Shrimp vs. Crickets: How Can Eating Insects Save the World?

Shrimp are a popular food source all over the world. They are healthy due to their high calcium, omega-3, protein and they are deliciously easy to prepare. Shrimp has been America’s most popular seafood for many years; in 2014 the average amount of shrimp eaten per person annually was 1.8 kilos! Despite being one of the most common allergens, shrimp are considered a delicacy and are very much in demand worldwide.

So why do people love eating many-legged, large-eyed, trash-eating sea creatures but think crickets are disgusting?


Shrimp have more legs than insects: 5 pairs of walking legs, 5 pairs of swimming legs and 3 pairs of “arms” that they use to feed. They have hard exoskeleton and soft bodies just like insects. They also eat plankton and other ocean waste. While it is lobsters that are considered the cockroaches of the sea, shrimp can easily be compared to a variety of insects including crickets.


Research has shown that people who are allergic to shrimp/shellfish are also allergic to crickets and other insects. Crickets are an even better sources of protein and omega-3 than shrimp. They also have countless of other health benefits including being rich in iron, calcium (a great non-dairy source of calcium!), they are low in fat but have dietary fiber which is not common in the other animals eaten in the west.

The main difference:

Harvesting enough shrimp to feed our shrimp-crazed world has some devastating consequences on the planet. While eating insects is considered ecologically friendly, shrimp are either caught in the wild or farmed and both methods have their setbacks.

Farmed shrimp are often kept in coast side pools so that the tide can carry away the waste and refresh the water. This means that chemicals such as superphosphate, diesel, pesticides and antibiotics pollute the fresh water in the area. In addition to this, a 2014 estimate shows that 38% of the world’s mangroves were destroyed by shrimp farmers to create the ponds.

Catching wild shrimp on the other hand kills between 5 and 18 kilos of “bycatch” for every kilo of shrimp. Bycatch is basically unwanted species that get caught accidentally and includes sharks, sea turtles, star fish, rays and many more. Wild shrimp is also not inspected by the FDA, so the 162 varieties of bacteria (resistant to 10 different antibiotics) can end up on your plate.

This information was taken from a Tree Hugger article. You can read it here.

How is farming or catching crickets better?

According to the Edible Bug Farm, “Insect farming uses a tiny fraction of the feed, water and land needed to raise traditional livestock such as cattle or pigs. Since bugs are not mammals, they are also much less likely to transfer diseases to us.”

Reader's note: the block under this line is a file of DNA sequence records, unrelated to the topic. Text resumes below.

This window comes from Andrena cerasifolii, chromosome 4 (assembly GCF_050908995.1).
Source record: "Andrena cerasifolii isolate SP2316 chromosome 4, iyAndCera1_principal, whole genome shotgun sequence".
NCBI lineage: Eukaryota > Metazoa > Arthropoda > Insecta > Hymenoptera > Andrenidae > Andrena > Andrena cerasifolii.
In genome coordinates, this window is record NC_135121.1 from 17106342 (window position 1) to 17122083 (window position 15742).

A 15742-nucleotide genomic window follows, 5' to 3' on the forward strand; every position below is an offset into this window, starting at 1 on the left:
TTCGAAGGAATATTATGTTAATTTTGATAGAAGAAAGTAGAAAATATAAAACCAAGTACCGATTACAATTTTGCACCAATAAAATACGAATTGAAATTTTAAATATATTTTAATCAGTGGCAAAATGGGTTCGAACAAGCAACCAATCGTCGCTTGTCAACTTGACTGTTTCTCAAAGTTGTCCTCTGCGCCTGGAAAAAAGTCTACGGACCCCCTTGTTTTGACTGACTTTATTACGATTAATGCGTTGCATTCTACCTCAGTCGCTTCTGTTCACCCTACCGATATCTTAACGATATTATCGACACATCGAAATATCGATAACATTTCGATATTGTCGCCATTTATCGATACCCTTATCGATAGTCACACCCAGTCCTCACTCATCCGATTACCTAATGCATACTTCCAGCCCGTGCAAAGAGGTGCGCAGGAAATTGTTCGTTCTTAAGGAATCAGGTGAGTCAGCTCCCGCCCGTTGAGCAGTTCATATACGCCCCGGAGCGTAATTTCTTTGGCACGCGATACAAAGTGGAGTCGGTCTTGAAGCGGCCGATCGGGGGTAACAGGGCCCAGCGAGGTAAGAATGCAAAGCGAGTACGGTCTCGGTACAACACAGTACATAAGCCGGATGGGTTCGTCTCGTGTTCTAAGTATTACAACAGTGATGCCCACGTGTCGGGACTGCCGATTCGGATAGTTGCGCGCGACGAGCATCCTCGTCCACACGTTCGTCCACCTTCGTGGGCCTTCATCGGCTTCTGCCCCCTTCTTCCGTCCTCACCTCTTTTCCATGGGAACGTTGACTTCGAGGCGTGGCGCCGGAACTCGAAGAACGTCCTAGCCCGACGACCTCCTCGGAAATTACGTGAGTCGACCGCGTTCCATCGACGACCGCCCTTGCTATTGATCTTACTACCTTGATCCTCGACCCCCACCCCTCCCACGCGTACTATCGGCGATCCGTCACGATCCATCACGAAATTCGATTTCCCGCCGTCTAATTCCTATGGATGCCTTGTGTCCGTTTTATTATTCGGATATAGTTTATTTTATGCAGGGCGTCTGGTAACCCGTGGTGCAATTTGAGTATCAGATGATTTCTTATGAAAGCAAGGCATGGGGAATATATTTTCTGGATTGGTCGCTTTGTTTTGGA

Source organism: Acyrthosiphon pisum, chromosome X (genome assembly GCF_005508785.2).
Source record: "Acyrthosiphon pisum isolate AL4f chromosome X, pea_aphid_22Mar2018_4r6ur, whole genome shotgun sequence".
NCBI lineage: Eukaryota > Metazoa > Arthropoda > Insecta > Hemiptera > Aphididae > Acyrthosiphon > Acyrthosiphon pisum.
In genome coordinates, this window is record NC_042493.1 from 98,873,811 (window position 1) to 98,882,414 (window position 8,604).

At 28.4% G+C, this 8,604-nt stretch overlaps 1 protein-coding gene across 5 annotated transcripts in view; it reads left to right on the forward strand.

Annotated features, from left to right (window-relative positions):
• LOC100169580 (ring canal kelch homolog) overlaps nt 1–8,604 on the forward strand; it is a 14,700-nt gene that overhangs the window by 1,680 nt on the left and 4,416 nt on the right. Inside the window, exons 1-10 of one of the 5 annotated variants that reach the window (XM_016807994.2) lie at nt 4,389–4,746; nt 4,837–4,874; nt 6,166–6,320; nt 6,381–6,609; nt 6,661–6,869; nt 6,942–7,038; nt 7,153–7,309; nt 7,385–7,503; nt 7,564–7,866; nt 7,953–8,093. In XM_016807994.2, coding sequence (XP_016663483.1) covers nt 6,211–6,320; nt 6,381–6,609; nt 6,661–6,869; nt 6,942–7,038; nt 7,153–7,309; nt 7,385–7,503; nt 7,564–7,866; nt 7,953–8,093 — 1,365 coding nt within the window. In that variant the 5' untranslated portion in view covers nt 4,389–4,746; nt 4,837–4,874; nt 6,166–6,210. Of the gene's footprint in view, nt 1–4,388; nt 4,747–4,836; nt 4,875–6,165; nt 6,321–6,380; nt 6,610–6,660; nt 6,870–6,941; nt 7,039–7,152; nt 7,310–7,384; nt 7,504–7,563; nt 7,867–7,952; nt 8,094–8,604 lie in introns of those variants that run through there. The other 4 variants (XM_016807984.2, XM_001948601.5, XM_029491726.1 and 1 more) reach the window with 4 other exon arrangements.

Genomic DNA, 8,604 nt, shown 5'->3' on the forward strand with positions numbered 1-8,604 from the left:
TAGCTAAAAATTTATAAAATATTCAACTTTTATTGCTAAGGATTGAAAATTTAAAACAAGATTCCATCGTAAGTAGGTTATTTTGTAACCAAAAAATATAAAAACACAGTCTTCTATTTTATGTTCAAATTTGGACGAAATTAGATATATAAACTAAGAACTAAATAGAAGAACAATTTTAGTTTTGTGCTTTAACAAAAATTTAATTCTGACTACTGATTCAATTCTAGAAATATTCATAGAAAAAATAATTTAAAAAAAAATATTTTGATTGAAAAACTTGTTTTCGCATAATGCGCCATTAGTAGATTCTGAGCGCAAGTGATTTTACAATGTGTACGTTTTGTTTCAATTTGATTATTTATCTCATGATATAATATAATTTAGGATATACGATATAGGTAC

Not only does farming crickets require few resources, but it also requires very little space. It is even possible to purchase desktop farms that are fed on kitchen scraps. Livin Farms has created a Hive that produces up to 500 grams of mealworms every week.

Plus, insects reproduce at incredible rates and reach adulthood quickly, so it is easy to grow many insects in a short amount of time and keep repopulating it. Farming and catching insects can even have socio-cultural benefits in developing countries including providing jobs for women and the elderly.

A picture is worth a thousand words, so I’ll let these three infographics summarize the benefits of cricket farming and conclude why crickets are better than shrimp (and cows, pigs, chickens, etc.)

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Prague has a unique contrast between it’s historic streets and modern society. With free WiFi offered at most cafes and restaurants as well as many of the newer trams, the following apps can help make your life easier even without a data plan.

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How to Wear Food-Themed Earrings? Part 2

Perhaps the most impressive earrings are also the hardest to wear. The egg looks like it’s about to ooze yellow goodness and the bacon even feels crispy! Outside of cooking class the only appropriate occasion I could fathom for wearing these scrumptious earrings was Sunday brunch.

Forgoing my usual outfit that closely resembled my pajamas, I threw on some jeans and a white T-shirt – pretty much the outfit that Tyra Banks urges models to wear on their go-sees. Heels would have been cute if I didn’t live in the city of cobble stones (Prague) plus I’m the complete opposite of a contestant on America’s Next Top Model.

On their own, the single egg and lonely slice of bacon didn’t give the jewelry the justice it deserved. So I opted for an upgraded one earring look (two earrings in one ear!) To avoid a messy overlap I stuck a strawberry stud in between and voilà: gourmet breakfast in my ear.

To draw more focus to one side of my face, I attempted a Katniss-style sideways braid to balance out the look.